In many ways, the unconventional production process of “Deadpool” mirrored the devil-may-care attitude of its title character, and this extended to the studio’s no-holds-barred marketing campaign, which saw Reynolds suiting up again and again to appear in seemingly-endless advertisements and promos, including a meta commentary on his own Honest Trailer for Screen Junkies in the lead-up to the film’s DVD/Blu-ray release. For this reason, Reynolds half-jokingly claims that he did a good chunk of his work on the film after the actual film was in the can. “That was the thing that I think was particularly unusual about ‘Deadpool’ is that the marketing campaign was a direct extension of the film itself,” he said. “…I was in it I think more during the marketing than I was in the film.”

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Of course, no “Deadpool” Q&A would be complete without mention of “Green Lantern,” whose monumental failure is (savvily) winked at more than once in the context of the film’s narrative. It’s a testament to Reynolds’ shrewd sense of his own celebrity that he actively participated in the roast of arguably his worst career choice, making a high-profile case that sometimes the best reaction to outside criticism is to take part in the mockery rather than fight against it. When Horn asked Reynolds late in the Q&A whether his experience on the 2011 dud taught him anything that proved valuable for “Deadpool,” the actor’s answer was direct but diplomatic.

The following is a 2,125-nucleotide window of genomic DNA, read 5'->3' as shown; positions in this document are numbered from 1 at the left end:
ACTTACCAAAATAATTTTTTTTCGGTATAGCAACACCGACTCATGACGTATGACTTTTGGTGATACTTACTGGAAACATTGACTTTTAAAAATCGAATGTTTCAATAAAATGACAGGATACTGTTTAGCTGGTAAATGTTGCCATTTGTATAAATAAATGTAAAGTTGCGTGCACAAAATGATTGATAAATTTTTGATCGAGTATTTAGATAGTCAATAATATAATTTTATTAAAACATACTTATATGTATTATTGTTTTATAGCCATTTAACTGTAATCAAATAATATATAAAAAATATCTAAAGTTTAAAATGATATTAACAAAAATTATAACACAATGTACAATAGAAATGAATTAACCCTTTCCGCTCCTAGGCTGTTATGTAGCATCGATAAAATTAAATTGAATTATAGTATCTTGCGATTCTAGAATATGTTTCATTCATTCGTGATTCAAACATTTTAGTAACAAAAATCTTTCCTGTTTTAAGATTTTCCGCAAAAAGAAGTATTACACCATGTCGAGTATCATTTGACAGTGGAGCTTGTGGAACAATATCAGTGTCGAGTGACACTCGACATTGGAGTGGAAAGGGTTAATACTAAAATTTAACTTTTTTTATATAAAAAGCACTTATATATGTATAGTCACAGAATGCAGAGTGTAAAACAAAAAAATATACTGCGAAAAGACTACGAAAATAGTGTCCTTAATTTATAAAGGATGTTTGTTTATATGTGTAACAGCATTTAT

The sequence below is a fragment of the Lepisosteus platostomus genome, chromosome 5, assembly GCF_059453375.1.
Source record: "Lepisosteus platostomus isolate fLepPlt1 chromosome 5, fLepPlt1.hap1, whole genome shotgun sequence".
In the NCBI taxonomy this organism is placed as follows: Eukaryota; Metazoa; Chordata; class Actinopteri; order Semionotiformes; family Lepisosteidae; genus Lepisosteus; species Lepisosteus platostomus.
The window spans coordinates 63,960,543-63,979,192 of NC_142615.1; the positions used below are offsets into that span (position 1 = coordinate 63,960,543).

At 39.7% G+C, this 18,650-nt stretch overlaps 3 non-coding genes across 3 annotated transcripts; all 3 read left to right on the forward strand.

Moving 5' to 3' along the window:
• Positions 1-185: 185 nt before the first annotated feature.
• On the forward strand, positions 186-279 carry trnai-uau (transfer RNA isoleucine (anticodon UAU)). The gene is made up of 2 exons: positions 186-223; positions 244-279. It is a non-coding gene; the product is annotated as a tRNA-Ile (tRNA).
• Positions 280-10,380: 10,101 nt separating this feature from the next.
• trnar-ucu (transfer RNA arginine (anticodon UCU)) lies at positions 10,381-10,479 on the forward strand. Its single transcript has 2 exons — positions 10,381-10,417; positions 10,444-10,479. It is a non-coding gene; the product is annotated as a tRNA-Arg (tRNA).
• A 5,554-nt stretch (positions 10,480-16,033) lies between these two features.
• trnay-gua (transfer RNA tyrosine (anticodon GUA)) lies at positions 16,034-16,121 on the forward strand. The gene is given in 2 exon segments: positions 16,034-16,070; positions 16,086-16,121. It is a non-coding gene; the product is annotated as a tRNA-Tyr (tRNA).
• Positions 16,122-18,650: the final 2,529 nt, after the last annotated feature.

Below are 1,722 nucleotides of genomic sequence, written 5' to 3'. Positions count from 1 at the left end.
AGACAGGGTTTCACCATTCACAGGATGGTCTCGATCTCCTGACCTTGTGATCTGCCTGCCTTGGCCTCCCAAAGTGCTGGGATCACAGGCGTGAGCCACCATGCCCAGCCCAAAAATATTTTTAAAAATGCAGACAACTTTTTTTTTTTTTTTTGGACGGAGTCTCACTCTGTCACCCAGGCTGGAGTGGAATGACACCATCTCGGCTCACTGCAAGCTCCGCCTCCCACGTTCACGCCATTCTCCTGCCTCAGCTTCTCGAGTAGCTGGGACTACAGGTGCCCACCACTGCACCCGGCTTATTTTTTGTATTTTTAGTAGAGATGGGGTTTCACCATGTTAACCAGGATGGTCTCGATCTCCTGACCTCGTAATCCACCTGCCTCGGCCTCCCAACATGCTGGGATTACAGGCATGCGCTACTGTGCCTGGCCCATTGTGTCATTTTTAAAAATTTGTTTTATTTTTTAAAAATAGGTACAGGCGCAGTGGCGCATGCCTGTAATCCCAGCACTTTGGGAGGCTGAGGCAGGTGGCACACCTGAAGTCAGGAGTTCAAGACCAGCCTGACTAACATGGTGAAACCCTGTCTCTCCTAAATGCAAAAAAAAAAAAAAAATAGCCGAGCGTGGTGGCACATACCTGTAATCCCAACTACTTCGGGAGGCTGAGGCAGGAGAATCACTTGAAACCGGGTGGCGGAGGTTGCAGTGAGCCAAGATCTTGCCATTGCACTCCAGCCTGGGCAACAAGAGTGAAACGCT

“You just go back to script, script, script,” he said. “[On ‘Green Lantern’] we did not have a working script until we were halfway through shooting. That is a handicap, there’s nothing you can do about that. And that’s just the nature of this business oftentimes, it’s a poster and release date first, start shooting and we’ll figure out the rest as we go. And it’s just, it’s insane. It’s hard for everyone. Everyone that worked on that movie gave their last drop of blood.”

Nonetheless, Reynolds is too canny about his own self-deprecating brand to let himself off the hook for “Green Lantern,” not to mention the string of other less-than-surefooted career choices that mar his resume – an admittedly easier thing to do now that he’s racked up his most successful starring vehicle to date. Cracked the actor: “I have a 65×85 foot ‘what not to do’ wall at home.”

  • 찡빵

    I saw “Fox and Marvel Strike a Deal” and thought the dream of the X-Men joining the MCU was realized but alas. But this article was also quite nice. Thank you.

  • Jarnunvosk

    So, this isn’t really adding up.

    You even say here in the article that Fox owns the rights to NTW. That makes sense; the character is a mutant and her first appearance was in an X-Men comic.

    But how could Fox have the rights to Ego? His first appearance was in Thor. Despite many appearances in FF, he’s not connected to the Fantastic Four in a more meaningful way than he is to Thor.

    I suppose this could be a grey area of the contract. Perhaps in exchange for advice on NTW Fox agreed not to make a fuss about a character who could questionably belong to either studio? That’s the only way Marvel could have walked away with something Fox could have used if they weren’t giving anything to Fox – if Marvel was already at full liberty to use it too.